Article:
After reviewing the school, what did the Queen conclude? “‘Everything I heard in my country about your achievements and wisdom is true!’” she announced. “‘I didn’t believe what was said until I arrived here and saw it with my own eyes. In fact, I had not heard the half of it!’” Then she added: “‘How happy your people [your students] must be! What a privilege for your officials [your teachers] to stand here day after day!’”
What were the results of this assessment? The Queen of Sheba exclaimed: “‘Praise the LORD your God, who delights in you and has placed you on the throne.’” The most important outcome is that the success of the school is attributed to the blessing of God. But there was more. “Then she gave the king a gift of 9,000 pounds of gold, great quantities of spices, and precious jewels.” The school receives a major gift, an indication of the appreciation and confidence that she has in the school.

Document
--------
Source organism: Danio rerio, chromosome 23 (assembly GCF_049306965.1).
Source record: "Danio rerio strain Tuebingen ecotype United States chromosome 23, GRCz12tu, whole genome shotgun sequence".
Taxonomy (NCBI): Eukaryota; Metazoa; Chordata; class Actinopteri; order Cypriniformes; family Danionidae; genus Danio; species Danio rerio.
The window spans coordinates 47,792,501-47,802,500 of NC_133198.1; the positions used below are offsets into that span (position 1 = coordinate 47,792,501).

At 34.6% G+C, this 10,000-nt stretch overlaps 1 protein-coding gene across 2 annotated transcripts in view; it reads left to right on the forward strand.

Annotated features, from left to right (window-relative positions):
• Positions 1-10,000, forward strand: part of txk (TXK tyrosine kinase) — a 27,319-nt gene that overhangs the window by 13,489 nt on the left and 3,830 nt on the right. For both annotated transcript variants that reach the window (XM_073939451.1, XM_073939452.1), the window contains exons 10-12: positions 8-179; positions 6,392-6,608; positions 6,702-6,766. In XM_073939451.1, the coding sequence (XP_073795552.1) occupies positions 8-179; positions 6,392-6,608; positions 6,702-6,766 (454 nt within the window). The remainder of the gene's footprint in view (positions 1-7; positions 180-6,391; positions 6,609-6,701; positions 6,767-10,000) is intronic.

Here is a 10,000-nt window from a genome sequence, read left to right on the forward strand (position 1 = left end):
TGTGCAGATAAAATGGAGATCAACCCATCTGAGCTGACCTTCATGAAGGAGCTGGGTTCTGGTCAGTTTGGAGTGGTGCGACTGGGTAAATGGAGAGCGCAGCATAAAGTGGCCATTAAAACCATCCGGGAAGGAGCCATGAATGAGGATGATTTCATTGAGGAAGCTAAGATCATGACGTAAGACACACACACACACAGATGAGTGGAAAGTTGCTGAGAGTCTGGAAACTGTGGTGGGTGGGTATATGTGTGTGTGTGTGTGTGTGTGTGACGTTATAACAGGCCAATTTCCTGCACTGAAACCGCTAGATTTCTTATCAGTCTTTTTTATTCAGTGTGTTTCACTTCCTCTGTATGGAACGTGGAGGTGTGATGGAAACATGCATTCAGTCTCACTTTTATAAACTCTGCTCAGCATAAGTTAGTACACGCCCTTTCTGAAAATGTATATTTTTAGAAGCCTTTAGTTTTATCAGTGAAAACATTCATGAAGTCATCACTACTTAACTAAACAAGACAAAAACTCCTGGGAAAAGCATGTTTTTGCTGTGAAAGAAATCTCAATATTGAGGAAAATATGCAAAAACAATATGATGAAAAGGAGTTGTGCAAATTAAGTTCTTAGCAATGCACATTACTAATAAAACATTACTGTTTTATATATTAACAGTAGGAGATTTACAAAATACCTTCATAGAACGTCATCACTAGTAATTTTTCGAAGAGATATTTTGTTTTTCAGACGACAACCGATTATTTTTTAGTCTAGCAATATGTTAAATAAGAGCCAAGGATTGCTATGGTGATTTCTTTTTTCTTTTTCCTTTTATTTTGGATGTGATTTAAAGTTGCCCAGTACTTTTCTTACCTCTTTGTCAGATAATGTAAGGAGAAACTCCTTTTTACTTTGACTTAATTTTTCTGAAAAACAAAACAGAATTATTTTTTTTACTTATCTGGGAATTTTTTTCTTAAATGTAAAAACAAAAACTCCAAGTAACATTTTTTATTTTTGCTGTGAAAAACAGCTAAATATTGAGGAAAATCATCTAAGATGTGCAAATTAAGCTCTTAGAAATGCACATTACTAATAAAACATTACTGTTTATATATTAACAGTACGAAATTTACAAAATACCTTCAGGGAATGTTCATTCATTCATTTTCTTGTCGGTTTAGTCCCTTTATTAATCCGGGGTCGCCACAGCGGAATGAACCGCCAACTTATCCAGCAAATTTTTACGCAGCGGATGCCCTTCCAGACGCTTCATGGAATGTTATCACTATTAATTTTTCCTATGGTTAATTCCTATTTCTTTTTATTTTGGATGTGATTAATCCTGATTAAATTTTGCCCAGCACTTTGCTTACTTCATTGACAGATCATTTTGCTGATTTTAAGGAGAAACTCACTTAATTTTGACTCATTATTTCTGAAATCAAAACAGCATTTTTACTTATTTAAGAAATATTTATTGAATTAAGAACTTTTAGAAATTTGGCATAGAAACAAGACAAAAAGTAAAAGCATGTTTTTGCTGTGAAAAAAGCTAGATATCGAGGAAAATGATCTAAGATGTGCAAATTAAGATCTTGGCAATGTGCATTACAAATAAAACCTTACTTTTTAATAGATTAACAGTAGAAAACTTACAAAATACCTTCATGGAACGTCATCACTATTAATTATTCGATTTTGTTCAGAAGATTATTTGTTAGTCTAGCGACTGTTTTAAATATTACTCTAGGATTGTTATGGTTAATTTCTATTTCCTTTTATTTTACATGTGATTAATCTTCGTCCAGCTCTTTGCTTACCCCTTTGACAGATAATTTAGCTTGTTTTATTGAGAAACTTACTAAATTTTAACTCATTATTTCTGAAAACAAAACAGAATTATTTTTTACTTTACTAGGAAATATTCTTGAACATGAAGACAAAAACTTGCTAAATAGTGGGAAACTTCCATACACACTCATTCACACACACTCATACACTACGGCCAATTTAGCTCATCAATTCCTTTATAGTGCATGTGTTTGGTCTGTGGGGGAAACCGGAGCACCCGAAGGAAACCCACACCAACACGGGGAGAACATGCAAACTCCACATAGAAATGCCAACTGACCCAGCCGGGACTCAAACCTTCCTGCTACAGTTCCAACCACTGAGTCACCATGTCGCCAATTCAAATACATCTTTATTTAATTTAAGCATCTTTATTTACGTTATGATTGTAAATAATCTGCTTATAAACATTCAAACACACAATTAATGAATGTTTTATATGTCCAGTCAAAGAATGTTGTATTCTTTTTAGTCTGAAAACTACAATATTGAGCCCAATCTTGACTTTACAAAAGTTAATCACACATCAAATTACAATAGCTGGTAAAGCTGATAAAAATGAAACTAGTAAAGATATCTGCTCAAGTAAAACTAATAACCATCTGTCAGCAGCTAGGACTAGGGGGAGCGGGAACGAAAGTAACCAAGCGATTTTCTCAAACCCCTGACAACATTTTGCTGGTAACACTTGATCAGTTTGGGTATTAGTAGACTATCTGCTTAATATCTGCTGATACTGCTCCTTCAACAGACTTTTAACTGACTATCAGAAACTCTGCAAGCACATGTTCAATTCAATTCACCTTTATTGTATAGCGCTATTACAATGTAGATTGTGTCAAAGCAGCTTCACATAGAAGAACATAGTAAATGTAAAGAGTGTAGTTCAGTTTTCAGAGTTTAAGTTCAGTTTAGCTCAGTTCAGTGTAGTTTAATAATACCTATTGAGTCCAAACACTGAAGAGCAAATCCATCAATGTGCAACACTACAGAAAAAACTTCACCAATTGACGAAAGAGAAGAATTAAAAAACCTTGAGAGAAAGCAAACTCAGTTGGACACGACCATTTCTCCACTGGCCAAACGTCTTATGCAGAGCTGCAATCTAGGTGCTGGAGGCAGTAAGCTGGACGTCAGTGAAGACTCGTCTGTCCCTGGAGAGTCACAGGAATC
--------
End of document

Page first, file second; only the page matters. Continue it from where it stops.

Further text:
The reputation of the school continued to extend worldwide. “So King Solomon became richer and wiser than any other king on earth. People from every nation came to consult him and to hear the wisdom God had given him.”
In Seventh-day Adventist education, we have a favorite passage: “The LORD will make you the head and not the tail.”3 As educators, we want our institutions to be the head. But what does this mean, and what is the condition of attainment?
To understand the meaning of this passage, we should note the following phrase: “You shall be above only, and not beneath.” To be the head, then, means that we will be successful, superior in every essential aspect. But how will we define success? Will the criteria be newly updated facilities, optimum enrollment, highly qualified faculty, better funding?